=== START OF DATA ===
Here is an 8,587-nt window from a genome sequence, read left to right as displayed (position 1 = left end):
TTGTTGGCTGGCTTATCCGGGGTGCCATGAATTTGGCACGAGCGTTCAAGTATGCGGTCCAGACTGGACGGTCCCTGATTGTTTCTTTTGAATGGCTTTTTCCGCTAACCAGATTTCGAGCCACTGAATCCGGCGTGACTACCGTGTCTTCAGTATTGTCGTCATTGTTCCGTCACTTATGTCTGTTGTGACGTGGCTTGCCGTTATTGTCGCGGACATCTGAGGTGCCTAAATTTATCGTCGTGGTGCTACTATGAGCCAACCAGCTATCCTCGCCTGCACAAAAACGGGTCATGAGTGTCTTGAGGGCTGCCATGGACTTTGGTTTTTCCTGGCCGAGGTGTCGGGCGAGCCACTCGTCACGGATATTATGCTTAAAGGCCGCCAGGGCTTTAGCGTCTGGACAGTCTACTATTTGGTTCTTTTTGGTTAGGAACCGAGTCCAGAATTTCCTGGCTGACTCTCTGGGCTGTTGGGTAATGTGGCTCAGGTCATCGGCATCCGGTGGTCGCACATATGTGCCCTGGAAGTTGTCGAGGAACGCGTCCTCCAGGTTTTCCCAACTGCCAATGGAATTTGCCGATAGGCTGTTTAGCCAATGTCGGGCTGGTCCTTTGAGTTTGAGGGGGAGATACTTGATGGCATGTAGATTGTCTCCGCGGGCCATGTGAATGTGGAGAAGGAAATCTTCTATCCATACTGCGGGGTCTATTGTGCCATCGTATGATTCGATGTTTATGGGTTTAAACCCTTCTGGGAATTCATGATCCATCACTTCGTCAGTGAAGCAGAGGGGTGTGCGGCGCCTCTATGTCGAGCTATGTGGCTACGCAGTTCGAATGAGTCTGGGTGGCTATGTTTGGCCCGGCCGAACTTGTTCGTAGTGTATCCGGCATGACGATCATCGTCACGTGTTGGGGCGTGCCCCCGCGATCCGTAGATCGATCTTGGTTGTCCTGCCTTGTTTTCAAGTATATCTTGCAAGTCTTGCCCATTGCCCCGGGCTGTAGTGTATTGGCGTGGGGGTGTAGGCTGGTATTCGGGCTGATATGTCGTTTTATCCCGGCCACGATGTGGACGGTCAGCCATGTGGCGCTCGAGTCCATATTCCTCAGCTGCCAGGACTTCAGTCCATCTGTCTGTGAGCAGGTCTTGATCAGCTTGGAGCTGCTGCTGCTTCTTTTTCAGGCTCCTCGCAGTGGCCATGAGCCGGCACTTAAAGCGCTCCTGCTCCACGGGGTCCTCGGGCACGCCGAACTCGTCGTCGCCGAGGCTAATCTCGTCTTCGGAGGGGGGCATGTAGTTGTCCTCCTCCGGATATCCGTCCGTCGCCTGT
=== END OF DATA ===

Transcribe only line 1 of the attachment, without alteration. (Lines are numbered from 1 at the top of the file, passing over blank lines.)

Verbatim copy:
Here is an 8,587-nt window from a genome sequence, read left to right as displayed (position 1 = left end):